Balditsyn P.V. Sherwood Anderson’s “Death in the Woods” (1926): Personal Experience in the Making of Myth
Sherwood Anderson’s “Death in the Woods” exemplifies the new strategy in the American fiction of the 1920’s, a combination of realism, naturalism (e.g., truthful details of a specific historical moment and psychological motives) and modernism (subjective worldview, deductions and philosophizing, and a complex inverse composition).
There are two main characters in “Death in the Woods”: an old woman “destined to feed” men and animals, and a nameless narrator composing a story through a complex interaction of his memories, personal experiences, and a strong desire to understand life by mythological thinking. The characters are opposing entities: male and female, youth and old age, freedom and submission, word and silence, object and narration.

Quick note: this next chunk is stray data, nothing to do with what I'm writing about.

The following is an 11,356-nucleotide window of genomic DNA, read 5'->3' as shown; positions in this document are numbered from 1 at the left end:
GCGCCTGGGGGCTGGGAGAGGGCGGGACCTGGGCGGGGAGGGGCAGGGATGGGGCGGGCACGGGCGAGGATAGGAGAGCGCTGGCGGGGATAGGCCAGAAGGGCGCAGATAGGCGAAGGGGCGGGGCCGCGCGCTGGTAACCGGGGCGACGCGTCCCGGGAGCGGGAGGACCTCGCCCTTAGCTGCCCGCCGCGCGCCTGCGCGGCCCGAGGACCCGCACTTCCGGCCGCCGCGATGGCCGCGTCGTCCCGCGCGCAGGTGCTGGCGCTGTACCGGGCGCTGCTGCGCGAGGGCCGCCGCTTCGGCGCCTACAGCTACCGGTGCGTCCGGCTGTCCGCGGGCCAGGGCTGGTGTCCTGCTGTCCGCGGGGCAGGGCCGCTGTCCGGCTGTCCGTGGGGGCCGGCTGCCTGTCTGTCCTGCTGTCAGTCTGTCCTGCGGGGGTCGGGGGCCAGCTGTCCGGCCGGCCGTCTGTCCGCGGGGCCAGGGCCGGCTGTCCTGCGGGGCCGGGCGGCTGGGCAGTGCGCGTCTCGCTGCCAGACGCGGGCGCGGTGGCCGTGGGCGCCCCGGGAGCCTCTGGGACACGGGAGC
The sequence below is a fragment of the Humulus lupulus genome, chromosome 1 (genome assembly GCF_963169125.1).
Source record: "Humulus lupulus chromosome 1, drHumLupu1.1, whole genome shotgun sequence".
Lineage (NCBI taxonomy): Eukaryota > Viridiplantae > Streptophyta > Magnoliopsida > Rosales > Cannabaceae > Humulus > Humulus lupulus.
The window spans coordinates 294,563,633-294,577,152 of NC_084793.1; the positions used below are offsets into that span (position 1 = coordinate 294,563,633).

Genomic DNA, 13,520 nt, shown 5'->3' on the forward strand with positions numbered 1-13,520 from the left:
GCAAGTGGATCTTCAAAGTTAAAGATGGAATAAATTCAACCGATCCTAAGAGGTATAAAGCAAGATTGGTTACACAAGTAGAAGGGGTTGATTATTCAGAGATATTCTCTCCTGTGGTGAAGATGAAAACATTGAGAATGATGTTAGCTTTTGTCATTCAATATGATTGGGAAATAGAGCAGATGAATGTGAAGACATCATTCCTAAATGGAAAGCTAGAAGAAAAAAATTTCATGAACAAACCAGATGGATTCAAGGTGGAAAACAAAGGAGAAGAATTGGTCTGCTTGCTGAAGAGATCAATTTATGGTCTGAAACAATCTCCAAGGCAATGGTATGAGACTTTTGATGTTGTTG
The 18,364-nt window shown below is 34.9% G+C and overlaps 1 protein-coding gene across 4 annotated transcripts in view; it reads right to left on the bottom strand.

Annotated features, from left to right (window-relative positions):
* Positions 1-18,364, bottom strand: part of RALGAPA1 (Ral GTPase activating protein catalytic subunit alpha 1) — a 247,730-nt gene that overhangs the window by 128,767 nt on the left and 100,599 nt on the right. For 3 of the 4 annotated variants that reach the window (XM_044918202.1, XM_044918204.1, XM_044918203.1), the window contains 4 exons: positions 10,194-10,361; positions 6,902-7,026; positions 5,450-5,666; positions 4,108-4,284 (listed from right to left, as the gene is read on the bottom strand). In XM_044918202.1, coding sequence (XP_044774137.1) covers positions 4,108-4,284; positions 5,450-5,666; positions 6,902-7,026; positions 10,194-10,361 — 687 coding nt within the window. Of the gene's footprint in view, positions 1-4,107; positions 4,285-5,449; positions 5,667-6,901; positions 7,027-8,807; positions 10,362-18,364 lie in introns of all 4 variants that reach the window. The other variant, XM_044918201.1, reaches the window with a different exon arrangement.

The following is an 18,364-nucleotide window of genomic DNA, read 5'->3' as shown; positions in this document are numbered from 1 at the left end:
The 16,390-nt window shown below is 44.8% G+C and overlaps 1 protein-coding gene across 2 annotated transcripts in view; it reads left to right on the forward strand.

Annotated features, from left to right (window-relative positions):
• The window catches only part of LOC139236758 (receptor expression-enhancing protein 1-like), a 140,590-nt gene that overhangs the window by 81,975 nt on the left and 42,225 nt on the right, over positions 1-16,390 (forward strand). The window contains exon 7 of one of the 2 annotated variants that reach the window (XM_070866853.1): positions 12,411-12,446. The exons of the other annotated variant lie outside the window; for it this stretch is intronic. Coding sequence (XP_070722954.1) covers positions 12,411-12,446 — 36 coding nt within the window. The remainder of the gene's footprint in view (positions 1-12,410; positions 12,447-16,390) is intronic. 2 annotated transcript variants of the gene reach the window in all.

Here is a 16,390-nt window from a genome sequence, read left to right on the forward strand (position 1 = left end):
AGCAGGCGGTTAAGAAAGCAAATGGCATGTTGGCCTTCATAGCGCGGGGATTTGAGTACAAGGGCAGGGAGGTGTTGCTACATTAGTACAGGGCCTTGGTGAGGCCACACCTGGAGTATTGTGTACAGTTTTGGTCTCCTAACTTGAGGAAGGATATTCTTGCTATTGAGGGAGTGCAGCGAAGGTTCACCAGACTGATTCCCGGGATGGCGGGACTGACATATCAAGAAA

Sherwood Anderson did not use traditional myths in his short story, he created his own myth-making symbols out of simple things and occurrences like gender, age, a feeding process, a house in the forest, a bag with meat, dogs running in circles, a dependent life, or casual death of a woman.
The narrator calls his story “simple” but its simplicity is deceptive. There is a new complexity and depth in it. This strategy of complex simplicity and making personal myths were characteristic features of the modern American short story of the first half of the 20-th century.
Sherwood Anderson, “Death in the Woods”, simplification strategy, symbolism, myth of personal experience